By J. Michael Kearsey

 

In 1841, Adolphe Sax invented the saxophone in Paris. In 1961, Stan Wood invented the Vibraband in Portland. Wood, whose music and visual art was known worldwide, passed away August 1. He was a Mt. Tabor resident who could be seen walking to Hawthorne and back, often stopping to test the acoustics of an alley or a stairwell by playing his Vibraband, a conceptual extension of the ‘blade of grass between my thumbs’ and a flexible reed instrument akin to Mr. Sax’s device. His presence in the music and art community will be sadly missed.

Stan Wood

Stan Wood

Wood attended Beaumont Grade School and graduated from Grant High School in 1959. His early passion for art was rewarded with a Scholastic Magazine scholarship to the Rudolph Schaeffer Design School in San Francisco. He went on to attend Brigham Young University where he met lifelong friend and musician, Jim Pepper.

Returning to Portland to attend the Museum Art School, Wood began to experiment with his Vibraband in the hallways and classrooms. Among many musical friends, he met members of a jazz workshop and began to play with this group Sunday day nights at the 9th Street Exit Coffeehouse.

When the coffeehouse forced an end to the John Coltrane-inspired spired jams, the workshop moved to the 11th Muse Gallery on SW 4th and Ya4th and Yamhill and began jamming and rehearsing for over a year, emerging as the Jazz/Rock band, UPEPO that moved into the club and festival circuit in 1972.

UPEPO toured the West Coast from the Canadian border to Santa Cruz and released several 45s and one LP titled International Ties. The earliest 45 featured Stan on Vibraband taking a solo on the song “My Orange Bears.” It was the first release of any recorded Vibraband and was re-recorded for the UPEPO LP.

After the band broke up, Wood returned to his earliest love, painting. His showings at Portland galleries always drew crowds and raves with his intense oil overlays, swirling minutiae and subtle symbolism. His work was shown at Augen, Elizabeth Leach galleries and Pacific Northwest College of Art’s Centennial show in 2009.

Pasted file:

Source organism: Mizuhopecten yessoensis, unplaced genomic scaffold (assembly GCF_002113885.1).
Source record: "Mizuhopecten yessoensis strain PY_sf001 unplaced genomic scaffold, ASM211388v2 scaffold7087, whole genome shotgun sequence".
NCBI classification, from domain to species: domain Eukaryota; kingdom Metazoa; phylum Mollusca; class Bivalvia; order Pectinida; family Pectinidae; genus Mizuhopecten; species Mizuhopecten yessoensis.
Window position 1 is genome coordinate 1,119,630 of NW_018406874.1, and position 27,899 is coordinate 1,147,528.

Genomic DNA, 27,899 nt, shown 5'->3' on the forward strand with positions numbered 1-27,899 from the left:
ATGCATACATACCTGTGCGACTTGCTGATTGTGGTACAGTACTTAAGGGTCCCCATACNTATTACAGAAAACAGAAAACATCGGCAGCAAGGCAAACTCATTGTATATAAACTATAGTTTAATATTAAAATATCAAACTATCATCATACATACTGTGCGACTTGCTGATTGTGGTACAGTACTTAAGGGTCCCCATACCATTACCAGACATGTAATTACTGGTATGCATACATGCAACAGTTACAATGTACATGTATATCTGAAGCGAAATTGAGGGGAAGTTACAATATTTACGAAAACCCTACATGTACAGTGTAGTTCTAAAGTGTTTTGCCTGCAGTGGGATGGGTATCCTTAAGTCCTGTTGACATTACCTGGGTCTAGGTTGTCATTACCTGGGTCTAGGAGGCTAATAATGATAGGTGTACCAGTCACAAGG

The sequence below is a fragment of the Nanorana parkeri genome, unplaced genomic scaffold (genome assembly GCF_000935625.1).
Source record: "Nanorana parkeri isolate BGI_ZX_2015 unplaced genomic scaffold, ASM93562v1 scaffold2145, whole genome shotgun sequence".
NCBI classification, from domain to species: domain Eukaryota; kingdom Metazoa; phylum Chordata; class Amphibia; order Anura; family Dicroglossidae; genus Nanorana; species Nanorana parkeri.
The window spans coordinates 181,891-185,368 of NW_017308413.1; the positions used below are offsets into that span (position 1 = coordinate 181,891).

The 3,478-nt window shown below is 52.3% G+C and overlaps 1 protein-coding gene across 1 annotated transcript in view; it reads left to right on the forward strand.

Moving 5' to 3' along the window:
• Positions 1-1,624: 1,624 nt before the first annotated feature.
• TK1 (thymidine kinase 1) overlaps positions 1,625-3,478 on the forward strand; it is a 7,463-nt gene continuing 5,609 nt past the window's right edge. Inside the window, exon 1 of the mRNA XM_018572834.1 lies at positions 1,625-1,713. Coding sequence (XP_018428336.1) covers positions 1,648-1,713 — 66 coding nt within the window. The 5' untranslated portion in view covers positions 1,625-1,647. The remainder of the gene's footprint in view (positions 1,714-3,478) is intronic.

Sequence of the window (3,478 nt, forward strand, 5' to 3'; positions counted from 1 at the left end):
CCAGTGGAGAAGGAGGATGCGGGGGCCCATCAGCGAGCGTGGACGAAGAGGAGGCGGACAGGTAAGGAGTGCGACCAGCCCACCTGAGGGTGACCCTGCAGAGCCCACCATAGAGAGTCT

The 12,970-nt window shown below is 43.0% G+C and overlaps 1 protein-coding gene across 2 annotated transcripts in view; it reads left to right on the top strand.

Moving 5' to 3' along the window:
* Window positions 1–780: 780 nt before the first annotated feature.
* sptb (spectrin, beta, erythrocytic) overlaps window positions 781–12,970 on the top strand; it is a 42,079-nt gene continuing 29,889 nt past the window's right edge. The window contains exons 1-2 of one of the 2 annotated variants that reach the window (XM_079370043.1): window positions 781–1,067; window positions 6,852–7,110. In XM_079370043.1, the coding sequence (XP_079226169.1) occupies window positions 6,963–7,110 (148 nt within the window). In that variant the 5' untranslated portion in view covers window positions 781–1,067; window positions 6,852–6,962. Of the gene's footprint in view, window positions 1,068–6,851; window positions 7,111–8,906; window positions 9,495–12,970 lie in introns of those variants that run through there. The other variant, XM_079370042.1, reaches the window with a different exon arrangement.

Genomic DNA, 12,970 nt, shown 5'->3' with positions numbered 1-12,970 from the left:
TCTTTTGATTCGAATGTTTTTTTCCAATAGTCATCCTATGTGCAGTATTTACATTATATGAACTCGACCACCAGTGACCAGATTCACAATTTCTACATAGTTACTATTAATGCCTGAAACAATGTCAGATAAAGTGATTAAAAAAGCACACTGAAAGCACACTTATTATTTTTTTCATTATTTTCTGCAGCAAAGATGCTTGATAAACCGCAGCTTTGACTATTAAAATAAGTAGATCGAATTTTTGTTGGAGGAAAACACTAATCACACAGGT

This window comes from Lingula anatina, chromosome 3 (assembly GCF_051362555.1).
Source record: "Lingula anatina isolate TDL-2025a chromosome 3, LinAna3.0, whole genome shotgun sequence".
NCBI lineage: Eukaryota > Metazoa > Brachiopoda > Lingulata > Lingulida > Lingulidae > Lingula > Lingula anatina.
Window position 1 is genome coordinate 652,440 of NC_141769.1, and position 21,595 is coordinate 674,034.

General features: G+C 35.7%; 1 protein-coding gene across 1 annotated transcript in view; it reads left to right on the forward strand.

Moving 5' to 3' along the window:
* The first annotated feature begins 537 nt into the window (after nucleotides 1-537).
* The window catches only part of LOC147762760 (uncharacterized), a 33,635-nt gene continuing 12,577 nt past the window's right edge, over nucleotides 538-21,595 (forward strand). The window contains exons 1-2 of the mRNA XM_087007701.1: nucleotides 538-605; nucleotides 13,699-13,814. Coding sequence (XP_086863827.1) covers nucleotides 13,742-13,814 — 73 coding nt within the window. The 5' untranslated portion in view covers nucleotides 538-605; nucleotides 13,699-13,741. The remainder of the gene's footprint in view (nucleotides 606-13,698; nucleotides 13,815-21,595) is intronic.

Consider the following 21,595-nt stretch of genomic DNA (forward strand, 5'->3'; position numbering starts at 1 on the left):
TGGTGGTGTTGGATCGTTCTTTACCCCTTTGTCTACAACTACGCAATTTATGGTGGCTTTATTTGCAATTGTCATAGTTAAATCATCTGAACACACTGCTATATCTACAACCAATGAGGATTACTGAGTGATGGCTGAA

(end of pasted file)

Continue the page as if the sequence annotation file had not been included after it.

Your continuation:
Wood continued with his musical adventures throughout the next thirty years, performing in the Gone Orchestra and most notably with Smegma (“playful counter-traditional West Coast experimentalism”), a band now known as Dr. Amazon.

He released CDs and cassettes of his own personal projects under the titles of Vibraband (with guitarist Dan McLaughlin) or The Stan Wood Trio. The Vibraband Trio just released a self-titled CD this year featuring Wood with drummers Danny Frankel and Kenny Wollesen, bassist Greg Cohen and Marissa Anderson on guitars.

Wood enjoyed playing the world over, with Smegma at European festivals, with Ken and John Butler in New York and even on the Jay Leno Tonight show. He appeared on To Tell the Truth in 1991, hosted by Alex Trebek and most recently, he was honored, by the Portland Creative Music Guild, with a performance by his last performance group, Blue Lighter.

No matter what group of musicians were around him, Stan Wood played with a free spirit and singular musical intent. His Vibraband sounds could be as quiet as drops of rain falling from a leaf in the forest, as dominating as a 747 landing at PDX or soulful as a Rahsaan Roland Kirk blues.

Because this fretless piece of rubber could be stretched while blown, its octaves contained an infinity of notes, but in the hands of its master, the Vibraband had a sound all its own. His spirit lives on with his beautiful artwork and unstoppable musical curves and vectors. Many Stan Wood youtubes can be seen with the Vibraband in action. Sit back and enjoy the music.